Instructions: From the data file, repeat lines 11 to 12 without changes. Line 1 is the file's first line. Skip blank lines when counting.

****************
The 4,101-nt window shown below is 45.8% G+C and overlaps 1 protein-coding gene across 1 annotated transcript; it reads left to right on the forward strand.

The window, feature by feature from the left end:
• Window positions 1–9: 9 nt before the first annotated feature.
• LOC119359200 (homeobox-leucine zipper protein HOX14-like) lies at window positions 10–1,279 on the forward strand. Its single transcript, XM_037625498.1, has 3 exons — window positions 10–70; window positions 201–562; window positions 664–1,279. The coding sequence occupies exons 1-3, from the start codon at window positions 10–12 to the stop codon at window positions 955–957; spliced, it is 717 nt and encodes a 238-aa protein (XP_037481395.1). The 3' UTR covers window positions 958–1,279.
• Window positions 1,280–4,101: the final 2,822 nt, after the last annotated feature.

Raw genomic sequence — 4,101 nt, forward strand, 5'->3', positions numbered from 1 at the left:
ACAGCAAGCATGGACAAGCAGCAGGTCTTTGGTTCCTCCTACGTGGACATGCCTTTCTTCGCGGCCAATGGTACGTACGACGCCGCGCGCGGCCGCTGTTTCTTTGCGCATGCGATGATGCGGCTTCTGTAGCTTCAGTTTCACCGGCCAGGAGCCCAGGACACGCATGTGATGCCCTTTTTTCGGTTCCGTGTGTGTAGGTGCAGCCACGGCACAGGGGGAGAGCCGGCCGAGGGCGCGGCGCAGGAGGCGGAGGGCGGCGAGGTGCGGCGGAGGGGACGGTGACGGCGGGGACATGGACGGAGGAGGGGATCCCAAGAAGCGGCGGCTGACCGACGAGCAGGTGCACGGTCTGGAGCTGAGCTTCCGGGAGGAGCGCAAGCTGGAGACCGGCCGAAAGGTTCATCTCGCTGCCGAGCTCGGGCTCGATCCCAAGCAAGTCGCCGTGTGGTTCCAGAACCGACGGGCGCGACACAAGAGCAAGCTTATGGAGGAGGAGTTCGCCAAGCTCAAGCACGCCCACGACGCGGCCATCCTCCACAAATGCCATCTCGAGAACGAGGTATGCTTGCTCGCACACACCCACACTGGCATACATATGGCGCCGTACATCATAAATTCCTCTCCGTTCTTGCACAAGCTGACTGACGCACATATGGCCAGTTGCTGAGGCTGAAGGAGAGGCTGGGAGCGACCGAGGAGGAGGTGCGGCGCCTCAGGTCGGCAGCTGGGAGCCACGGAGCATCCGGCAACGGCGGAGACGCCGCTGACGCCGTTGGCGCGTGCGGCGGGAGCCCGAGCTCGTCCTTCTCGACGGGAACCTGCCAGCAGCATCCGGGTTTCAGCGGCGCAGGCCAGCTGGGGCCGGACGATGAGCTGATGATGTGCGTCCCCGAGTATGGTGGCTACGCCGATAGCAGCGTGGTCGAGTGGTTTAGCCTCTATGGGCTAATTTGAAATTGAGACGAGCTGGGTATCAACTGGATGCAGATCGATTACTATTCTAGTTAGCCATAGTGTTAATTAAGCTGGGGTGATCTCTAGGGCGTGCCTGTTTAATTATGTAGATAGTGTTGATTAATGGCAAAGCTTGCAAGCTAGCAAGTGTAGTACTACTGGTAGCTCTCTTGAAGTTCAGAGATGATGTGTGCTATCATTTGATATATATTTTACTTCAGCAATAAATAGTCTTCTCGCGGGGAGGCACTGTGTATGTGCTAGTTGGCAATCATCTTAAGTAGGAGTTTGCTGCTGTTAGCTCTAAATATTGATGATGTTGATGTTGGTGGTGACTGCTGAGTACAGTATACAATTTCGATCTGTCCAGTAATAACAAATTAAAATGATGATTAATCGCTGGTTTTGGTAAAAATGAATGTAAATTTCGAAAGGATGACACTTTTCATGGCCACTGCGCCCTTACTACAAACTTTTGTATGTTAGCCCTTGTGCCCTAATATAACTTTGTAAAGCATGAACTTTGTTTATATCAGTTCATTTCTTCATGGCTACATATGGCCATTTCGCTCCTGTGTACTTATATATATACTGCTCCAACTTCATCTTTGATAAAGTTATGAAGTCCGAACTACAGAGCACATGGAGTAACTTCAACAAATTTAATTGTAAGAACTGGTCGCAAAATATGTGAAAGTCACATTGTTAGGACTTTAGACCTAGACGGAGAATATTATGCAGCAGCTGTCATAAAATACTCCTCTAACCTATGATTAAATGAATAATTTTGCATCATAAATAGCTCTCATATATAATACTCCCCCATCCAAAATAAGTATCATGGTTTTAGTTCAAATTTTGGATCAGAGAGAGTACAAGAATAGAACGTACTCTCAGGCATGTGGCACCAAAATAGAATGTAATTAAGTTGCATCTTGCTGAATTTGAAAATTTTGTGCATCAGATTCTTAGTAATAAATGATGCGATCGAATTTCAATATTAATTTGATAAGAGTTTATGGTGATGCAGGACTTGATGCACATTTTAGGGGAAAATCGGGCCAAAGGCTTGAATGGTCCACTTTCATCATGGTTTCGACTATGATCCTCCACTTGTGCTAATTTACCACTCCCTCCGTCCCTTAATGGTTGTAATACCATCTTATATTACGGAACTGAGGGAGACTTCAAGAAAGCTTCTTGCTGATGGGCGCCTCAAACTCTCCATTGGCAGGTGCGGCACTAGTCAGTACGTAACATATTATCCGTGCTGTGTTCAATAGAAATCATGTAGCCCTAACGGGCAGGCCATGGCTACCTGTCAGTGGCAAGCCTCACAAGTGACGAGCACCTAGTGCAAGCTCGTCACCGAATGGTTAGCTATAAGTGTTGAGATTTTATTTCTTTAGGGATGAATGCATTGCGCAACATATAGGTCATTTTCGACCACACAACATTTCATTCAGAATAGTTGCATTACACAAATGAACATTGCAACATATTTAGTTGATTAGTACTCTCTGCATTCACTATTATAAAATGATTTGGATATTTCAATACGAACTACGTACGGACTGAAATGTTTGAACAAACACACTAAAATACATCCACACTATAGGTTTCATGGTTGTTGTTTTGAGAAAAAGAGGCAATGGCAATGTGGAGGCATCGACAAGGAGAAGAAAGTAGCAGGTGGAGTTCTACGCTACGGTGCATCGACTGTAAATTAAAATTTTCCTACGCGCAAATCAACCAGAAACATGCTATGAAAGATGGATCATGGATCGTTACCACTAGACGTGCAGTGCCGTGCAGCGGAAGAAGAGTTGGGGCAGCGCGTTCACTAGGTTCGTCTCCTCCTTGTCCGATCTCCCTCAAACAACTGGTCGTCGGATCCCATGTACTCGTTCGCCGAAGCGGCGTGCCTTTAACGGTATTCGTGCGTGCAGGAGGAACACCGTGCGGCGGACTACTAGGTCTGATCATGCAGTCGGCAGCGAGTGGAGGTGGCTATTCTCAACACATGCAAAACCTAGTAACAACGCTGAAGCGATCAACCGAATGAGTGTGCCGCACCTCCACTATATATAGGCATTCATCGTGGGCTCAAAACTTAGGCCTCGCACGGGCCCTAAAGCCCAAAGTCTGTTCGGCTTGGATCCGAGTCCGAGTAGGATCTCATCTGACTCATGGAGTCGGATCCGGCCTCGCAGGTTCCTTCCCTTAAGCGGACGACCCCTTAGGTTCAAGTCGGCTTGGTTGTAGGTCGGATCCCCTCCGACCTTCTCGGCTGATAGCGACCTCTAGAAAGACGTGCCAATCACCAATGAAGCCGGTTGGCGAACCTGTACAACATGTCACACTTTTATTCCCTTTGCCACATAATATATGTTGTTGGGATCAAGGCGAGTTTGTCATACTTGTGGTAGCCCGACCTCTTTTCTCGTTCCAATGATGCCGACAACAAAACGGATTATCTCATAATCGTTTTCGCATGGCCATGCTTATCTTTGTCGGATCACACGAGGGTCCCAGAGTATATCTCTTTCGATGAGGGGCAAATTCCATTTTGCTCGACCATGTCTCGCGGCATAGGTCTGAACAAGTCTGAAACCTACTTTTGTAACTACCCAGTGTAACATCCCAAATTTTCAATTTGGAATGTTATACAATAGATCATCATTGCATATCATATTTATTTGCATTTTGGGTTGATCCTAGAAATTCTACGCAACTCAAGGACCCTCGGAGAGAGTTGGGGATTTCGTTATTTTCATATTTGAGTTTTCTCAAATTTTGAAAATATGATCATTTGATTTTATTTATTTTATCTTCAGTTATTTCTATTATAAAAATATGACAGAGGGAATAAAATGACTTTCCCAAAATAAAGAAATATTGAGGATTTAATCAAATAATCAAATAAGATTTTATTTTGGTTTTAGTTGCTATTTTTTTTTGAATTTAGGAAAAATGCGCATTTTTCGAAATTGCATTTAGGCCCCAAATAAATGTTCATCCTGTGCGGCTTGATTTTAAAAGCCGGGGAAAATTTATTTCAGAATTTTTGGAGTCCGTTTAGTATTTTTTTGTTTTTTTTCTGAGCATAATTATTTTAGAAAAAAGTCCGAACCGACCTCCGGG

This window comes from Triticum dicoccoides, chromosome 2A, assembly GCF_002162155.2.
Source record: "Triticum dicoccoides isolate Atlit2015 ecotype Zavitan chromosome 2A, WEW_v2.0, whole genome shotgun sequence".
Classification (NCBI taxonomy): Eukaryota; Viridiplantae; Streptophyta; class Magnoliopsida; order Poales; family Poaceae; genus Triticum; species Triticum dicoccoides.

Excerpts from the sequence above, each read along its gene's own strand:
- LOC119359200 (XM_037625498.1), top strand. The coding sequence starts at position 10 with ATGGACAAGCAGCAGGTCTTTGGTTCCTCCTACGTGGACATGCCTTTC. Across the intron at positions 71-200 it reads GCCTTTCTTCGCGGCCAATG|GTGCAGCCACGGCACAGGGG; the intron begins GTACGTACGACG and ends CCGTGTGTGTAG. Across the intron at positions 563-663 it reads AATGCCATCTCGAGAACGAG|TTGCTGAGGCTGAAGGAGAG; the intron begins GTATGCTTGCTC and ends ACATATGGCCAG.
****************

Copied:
Excerpts from the sequence above, each read along its gene's own strand:
- LOC119359200 (XM_037625498.1), top strand. The coding sequence starts at position 10 with ATGGACAAGCAGCAGGTCTTTGGTTCCTCCTACGTGGACATGCCTTTC. Across the intron at positions 71-200 it reads GCCTTTCTTCGCGGCCAATG|GTGCAGCCACGGCACAGGGG; the intron begins GTACGTACGACG and ends CCGTGTGTGTAG. Across the intron at positions 563-663 it reads AATGCCATCTCGAGAACGAG|TTGCTGAGGCTGAAGGAGAG; the intron begins GTATGCTTGCTC and ends ACATATGGCCAG.